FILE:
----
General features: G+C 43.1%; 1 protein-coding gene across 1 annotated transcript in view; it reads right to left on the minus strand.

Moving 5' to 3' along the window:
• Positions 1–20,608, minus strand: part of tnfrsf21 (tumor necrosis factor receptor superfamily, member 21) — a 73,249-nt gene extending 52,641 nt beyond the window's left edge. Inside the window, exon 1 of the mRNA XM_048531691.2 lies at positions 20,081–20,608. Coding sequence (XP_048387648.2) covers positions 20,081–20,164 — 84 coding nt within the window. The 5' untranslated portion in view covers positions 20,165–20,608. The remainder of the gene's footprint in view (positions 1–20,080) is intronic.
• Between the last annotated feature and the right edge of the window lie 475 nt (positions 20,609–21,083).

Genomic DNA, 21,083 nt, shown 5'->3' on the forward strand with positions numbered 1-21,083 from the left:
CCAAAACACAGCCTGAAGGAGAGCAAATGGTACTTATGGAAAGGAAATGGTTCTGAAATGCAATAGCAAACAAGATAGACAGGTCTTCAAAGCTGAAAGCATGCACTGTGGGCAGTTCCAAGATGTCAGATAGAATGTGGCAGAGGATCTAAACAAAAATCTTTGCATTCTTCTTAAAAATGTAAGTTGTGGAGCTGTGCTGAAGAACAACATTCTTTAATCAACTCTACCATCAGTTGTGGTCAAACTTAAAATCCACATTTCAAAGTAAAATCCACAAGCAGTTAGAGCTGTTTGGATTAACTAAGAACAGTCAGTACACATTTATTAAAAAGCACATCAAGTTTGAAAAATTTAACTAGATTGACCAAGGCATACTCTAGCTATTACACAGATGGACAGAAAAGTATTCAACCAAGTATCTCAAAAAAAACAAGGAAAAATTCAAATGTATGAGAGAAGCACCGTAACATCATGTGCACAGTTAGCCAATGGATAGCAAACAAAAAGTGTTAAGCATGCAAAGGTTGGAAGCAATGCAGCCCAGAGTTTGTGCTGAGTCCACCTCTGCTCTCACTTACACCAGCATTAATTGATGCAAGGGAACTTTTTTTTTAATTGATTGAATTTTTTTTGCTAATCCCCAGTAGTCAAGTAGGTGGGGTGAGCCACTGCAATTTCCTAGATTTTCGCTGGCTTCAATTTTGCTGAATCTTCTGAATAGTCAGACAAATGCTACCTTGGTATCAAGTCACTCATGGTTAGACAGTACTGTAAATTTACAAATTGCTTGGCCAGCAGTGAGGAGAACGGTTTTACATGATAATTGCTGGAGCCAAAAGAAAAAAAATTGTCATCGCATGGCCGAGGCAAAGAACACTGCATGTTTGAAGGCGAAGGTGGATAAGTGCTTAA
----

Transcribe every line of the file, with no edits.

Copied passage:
General features: G+C 43.1%; 1 protein-coding gene across 1 annotated transcript in view; it reads right to left on the minus strand.

Moving 5' to 3' along the window:
• Positions 1–20,608, minus strand: part of tnfrsf21 (tumor necrosis factor receptor superfamily, member 21) — a 73,249-nt gene extending 52,641 nt beyond the window's left edge. Inside the window, exon 1 of the mRNA XM_048531691.2 lies at positions 20,081–20,608. Coding sequence (XP_048387648.2) covers positions 20,081–20,164 — 84 coding nt within the window. The 5' untranslated portion in view covers positions 20,165–20,608. The remainder of the gene's footprint in view (positions 1–20,080) is intronic.
• Between the last annotated feature and the right edge of the window lie 475 nt (positions 20,609–21,083).

Genomic DNA, 21,083 nt, shown 5'->3' on the forward strand with positions numbered 1-21,083 from the left:
CCAAAACACAGCCTGAAGGAGAGCAAATGGTACTTATGGAAAGGAAATGGTTCTGAAATGCAATAGCAAACAAGATAGACAGGTCTTCAAAGCTGAAAGCATGCACTGTGGGCAGTTCCAAGATGTCAGATAGAATGTGGCAGAGGATCTAAACAAAAATCTTTGCATTCTTCTTAAAAATGTAAGTTGTGGAGCTGTGCTGAAGAACAACATTCTTTAATCAACTCTACCATCAGTTGTGGTCAAACTTAAAATCCACATTTCAAAGTAAAATCCACAAGCAGTTAGAGCTGTTTGGATTAACTAAGAACAGTCAGTACACATTTATTAAAAAGCACATCAAGTTTGAAAAATTTAACTAGATTGACCAAGGCATACTCTAGCTATTACACAGATGGACAGAAAAGTATTCAACCAAGTATCTCAAAAAAAACAAGGAAAAATTCAAATGTATGAGAGAAGCACCGTAACATCATGTGCACAGTTAGCCAATGGATAGCAAACAAAAAGTGTTAAGCATGCAAAGGTTGGAAGCAATGCAGCCCAGAGTTTGTGCTGAGTCCACCTCTGCTCTCACTTACACCAGCATTAATTGATGCAAGGGAACTTTTTTTTTAATTGATTGAATTTTTTTTGCTAATCCCCAGTAGTCAAGTAGGTGGGGTGAGCCACTGCAATTTCCTAGATTTTCGCTGGCTTCAATTTTGCTGAATCTTCTGAATAGTCAGACAAATGCTACCTTGGTATCAAGTCACTCATGGTTAGACAGTACTGTAAATTTACAAATTGCTTGGCCAGCAGTGAGGAGAACGGTTTTACATGATAATTGCTGGAGCCAAAAGAAAAAAAATTGTCATCGCATGGCCGAGGCAAAGAACACTGCATGTTTGAAGGCGAAGGTGGATAAGTGCTTAA